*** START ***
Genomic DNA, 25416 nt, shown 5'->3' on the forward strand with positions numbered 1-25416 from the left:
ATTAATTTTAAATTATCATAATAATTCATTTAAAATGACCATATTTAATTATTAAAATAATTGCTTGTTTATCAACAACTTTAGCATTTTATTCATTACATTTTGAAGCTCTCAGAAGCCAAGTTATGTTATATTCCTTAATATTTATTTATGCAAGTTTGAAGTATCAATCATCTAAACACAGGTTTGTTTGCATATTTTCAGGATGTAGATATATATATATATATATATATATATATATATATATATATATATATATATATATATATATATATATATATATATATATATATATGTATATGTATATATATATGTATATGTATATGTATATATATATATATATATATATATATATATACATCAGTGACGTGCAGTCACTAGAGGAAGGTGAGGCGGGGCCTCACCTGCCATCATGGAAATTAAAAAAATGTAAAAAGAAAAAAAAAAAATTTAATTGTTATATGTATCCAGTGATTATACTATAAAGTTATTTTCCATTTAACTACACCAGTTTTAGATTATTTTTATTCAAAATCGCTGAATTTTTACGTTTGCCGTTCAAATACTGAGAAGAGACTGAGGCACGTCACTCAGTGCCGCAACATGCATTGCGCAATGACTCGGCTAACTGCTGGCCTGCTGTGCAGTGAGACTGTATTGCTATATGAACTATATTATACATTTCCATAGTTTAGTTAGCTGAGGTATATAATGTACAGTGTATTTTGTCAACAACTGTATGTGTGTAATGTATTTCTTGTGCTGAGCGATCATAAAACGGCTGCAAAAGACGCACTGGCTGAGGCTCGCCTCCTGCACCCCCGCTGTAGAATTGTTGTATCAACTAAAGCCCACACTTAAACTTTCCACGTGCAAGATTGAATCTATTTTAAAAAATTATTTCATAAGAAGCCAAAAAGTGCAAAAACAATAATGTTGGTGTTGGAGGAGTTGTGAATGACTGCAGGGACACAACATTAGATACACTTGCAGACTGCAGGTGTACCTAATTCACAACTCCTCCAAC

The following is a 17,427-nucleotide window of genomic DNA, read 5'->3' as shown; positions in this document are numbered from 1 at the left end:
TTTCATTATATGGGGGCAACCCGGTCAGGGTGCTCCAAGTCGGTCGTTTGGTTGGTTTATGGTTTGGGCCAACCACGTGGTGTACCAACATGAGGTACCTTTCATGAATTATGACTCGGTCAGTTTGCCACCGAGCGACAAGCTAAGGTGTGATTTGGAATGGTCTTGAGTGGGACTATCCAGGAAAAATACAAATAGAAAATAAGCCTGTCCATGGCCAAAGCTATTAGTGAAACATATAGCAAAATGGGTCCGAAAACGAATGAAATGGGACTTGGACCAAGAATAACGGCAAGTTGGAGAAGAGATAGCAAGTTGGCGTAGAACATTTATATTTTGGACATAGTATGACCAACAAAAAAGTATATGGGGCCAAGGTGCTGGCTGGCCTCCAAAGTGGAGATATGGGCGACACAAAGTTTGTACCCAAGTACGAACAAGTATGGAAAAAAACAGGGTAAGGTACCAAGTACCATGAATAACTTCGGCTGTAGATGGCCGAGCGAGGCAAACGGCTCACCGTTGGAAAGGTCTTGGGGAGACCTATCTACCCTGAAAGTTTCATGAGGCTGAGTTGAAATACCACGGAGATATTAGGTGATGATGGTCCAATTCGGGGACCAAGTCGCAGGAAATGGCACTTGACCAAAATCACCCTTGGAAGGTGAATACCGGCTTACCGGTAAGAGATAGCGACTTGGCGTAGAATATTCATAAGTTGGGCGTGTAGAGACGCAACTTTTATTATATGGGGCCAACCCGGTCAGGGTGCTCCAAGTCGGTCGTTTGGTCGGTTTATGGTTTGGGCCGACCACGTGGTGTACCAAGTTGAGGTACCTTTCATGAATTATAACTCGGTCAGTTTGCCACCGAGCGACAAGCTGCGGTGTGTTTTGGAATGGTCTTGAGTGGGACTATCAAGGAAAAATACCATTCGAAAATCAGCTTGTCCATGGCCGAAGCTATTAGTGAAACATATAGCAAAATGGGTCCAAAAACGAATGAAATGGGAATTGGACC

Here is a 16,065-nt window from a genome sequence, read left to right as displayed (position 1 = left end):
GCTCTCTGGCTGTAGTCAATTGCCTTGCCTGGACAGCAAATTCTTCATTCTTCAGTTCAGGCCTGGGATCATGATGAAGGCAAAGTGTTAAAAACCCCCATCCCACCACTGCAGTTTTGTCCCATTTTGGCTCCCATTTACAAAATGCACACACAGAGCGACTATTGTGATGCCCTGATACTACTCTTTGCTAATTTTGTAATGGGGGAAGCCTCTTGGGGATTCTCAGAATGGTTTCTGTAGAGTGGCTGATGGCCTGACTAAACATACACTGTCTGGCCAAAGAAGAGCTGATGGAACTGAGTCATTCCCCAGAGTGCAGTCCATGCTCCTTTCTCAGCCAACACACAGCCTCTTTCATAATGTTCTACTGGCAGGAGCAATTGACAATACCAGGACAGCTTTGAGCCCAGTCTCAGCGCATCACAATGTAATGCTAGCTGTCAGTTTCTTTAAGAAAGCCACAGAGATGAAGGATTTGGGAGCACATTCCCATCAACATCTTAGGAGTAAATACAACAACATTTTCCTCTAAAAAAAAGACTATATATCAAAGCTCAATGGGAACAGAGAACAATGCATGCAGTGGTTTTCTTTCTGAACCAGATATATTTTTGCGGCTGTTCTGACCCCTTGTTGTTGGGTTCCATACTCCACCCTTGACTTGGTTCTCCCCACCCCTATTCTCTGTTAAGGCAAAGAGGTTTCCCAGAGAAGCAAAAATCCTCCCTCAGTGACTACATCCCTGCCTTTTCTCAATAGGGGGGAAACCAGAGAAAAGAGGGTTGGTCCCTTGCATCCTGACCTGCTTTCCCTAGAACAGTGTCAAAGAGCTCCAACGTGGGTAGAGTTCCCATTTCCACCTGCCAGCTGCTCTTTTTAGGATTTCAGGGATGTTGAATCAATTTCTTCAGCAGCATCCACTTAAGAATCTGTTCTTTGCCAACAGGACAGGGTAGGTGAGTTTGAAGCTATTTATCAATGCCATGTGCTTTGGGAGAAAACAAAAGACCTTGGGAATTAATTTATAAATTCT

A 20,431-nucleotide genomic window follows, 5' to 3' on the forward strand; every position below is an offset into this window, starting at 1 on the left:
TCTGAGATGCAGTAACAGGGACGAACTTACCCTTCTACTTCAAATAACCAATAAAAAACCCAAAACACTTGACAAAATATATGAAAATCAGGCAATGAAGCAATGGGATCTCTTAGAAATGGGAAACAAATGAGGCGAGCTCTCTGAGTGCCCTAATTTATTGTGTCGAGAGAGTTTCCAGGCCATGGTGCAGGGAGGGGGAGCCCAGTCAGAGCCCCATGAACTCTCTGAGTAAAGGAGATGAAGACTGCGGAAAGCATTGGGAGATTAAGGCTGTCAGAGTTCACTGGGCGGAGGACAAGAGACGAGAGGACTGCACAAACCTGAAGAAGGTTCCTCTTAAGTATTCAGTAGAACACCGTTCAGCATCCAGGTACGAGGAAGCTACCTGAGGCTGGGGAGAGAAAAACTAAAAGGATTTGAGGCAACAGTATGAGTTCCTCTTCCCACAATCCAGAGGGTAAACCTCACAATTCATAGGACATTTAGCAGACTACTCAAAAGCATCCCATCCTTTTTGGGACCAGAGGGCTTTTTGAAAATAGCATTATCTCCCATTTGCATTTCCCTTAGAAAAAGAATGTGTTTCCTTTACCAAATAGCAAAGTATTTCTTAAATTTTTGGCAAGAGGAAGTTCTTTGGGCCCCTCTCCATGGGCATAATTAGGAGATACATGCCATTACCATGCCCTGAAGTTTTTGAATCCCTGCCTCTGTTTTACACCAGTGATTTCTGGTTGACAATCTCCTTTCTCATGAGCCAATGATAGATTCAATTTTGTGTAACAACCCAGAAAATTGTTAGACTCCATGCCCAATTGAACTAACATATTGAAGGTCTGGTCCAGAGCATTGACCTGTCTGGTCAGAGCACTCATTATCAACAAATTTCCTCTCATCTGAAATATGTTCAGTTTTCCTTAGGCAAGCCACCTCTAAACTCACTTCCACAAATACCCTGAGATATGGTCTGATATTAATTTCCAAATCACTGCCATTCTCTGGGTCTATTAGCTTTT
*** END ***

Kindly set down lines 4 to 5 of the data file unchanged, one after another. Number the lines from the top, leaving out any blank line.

TTTCATTATATGGGGGCAACCCGGTCAGGGTGCTCCAAGTCGGTCGTTTGGTTGGTTTATGGTTTGGGCCAACCACGTGGTGTACCAACATGAGGTACCTTTCATGAATTATGACTCGGTCAGTTTGCCACCGAGCGACAAGCTAAGGTGTGATTTGGAATGGTCTTGAGTGGGACTATCCAGGAAAAATACAAATAGAAAATAAGCCTGTCCATGGCCAAAGCTATTAGTGAAACATATAGCAAAATGGGTCCGAAAACGAATGAAATGGGACTTGGACCAAGAATAACGGCAAGTTGGAGAAGAGATAGCAAGTTGGCGTAGAACATTTATATTTTGGACATAGTATGACCAACAAAAAAGTATATGGGGCCAAGGTGCTGGCTGGCCTCCAAAGTGGAGATATGGGCGACACAAAGTTTGTACCCAAGTACGAACAAGTATGGAAAAAAACAGGGTAAGGTACCAAGTACCATGAATAACTTCGGCTGTAGATGGCCGAGCGAGGCAAACGGCTCACCGTTGGAAAGGTCTTGGGGAGACCTATCTACCCTGAAAGTTTCATGAGGCTGAGTTGAAATACCACGGAGATATTAGGTGATGATGGTCCAATTCGGGGACCAAGTCGCAGGAAATGGCACTTGACCAAAATCACCCTTGGAAGGTGAATACCGGCTTACCGGTAAGAGATAGCGACTTGGCGTAGAATATTCATAAGTTGGGCGTGTAGAGACGCAACTTTTATTATATGGGGCCAACCCGGTCAGGGTGCTCCAAGTCGGTCGTTTGGTCGGTTTATGGTTTGGGCCGACCACGTGGTGTACCAAGTTGAGGTACCTTTCATGAATTATAACTCGGTCAGTTTGCCACCGAGCGACAAGCTGCGGTGTGTTTTGGAATGGTCTTGAGTGGGACTATCAAGGAAAAATACCATTCGAAAATCAGCTTGTCCATGGCCGAAGCTATTAGTGAAACATATAGCAAAATGGGTCCAAAAACGAATGAAATGGGAATTGGACC

Here is a 16,065-nt window from a genome sequence, read left to right as displayed (position 1 = left end):